The plane maker Airbus which has factories in the UK has announced plans to cease production of the superjumbo A380 from 2021. It’s the world’s biggest passenger aircraft but the manufacturer has said it has failed to secure sufficient orders to maintain production. Around 200 jobs are at risk in the UK.
Utilitywise, Britain’s largest energy broker, has fallen into administration after a last-ditch lifeline from the company’s founder failed to save its 1,000 strong workforce. Once valued at over £300m on the UK’s junior market, Utilitywise had been scrambling to raise at least £10m in fresh funds to avoid its lenders wresting control of the business through its unpaid debts at the end of March. Former chairman Geoffrey Thompson had hoped to save the struggling company but with a “credible plan” but saw talks break down.
What happened yesterday?
It was a reversal of fortunes for the FTSE 100 yesterday after Tuesday’s sluggish day as London’s blue-chip index became the biggest riser among European and US stocks. The index rose by 0.8% to 7,190, reaching its highest level since October. The increase was caused by growing expectations that negotiations to end the US-China trade war will result in a truce, lifting global commodity giants such as Glencore and Antofagasta.
Shares in Smurfit Kappa rose 7% to £24.24, despite the company posting an annual loss after it discontinued its operations in Venezuela. Underlying earnings rose at the packaging giant after management improved margins by successfully passing higher input costs onto customers.
Elsewhere on the equities market, the decision by Intercontinental Hotels to expand its luxury offering by acquiring Six Senses Hotels from Pegasus Capital Advisors for $300, gave the company a boost to the tune of 2.2%, taking shares to £45.55. Dunelm climbed 3.5% to 742.4p following a rise in first-half profit supported by higher same-store sales.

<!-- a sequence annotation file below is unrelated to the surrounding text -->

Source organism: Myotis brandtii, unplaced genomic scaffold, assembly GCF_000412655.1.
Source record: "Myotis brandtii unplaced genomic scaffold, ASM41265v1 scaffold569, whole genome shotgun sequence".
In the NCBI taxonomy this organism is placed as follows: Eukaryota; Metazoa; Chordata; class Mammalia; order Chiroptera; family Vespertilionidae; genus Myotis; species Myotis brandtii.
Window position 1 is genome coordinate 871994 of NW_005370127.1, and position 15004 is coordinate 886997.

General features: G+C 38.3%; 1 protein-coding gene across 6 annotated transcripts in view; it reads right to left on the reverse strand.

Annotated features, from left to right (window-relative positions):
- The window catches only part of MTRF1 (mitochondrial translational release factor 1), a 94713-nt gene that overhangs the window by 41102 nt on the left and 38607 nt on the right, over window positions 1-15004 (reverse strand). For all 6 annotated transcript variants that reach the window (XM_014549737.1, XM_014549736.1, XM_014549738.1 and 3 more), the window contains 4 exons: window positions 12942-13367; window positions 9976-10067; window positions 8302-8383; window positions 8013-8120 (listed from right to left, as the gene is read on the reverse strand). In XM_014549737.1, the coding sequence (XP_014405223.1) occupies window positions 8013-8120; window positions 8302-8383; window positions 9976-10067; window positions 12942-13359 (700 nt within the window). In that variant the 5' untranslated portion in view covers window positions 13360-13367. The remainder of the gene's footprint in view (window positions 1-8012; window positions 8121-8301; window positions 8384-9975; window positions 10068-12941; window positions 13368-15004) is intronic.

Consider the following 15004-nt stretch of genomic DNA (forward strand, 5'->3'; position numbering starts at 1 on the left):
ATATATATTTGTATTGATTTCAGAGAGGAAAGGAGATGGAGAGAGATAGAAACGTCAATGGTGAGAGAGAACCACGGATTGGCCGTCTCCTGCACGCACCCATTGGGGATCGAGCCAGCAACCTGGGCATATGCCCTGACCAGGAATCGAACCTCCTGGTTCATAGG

On the currency markets, sterling dipped slightly against the dollar to $1.2861, a fall of 0.22%. It was up 0.12% against the euro to €1.1394.
Coca-Cola HBC AG (CDI)
Lancashire Holdings Limited
Micro Focus International
Grit Real Estate Income Group Limited NPV (DI)
UK Economic Announcements
(00:01) RICS Housing Market Survey
GCP Infrastructure Investments Ltd
Paragon Banking Group
Stock Spirits Group
Int. Economic Announcements
(07:00) GDP (Preliminary) (GER)
(07:00) Wholesale Price Index (GER)
(10:00) GDP (Preliminary) (EU)
(13:30) Continuing Claims (US)
(13:30) Initial Jobless Claims (US)
(13:30) Producer Price Index (US)
(13:30) Retail Sales (US)
(15:00) Business Inventories (US)
Columns of Note
The FT’s Janan Ganesh looks at the current crop of Democratic candidates for the US presidential elections in 2020 and says that for all the talk of the party moving to the left, hope still remains for a more moderate candidate to run and prevail. Ganesh reasons that for all the talk of leftist ideas and policies, the party faithful really want to win, pointing to a dull and narrow – but successful – campaign in the midterm elections. (£)
City AM’s Rachel Cunliffe looks at yesterday’s “Happy Now?” report by the Resolution Foundation, which aims to measure UK wellbeing. Cunliffe says the conclusion that employment, higher incomes and home-ownership all contribute towards greater happiness shouldn’t come as any great shock, but should serve as the antithesis to the growing cohort who claim the pursuit of economic growth is undesirable.
Did you know?
“Tsundoku” is the Japanese word for the habit of buying too many books but letting them pile up in one's home without ever reading them.
House of Commons
Transport (including Topical Questions)
Business Questions to the Leader of the House of Commons - Andrea Leadsom
Debate on a Motion relating to the UK's withdrawal from the EU
House of Lords
Progress made implementing the EU Settlement Scheme - Lord Greaves
Salary levels in multi-academy trusts - Lord Storey
Cost to parents and local authorities of appealing education, health and care plan decisions - Lord Addington
Crown Prosecution Service’s policy for prosecutors in respect of cases of encouraging or assisting suicide - Baroness Blackstone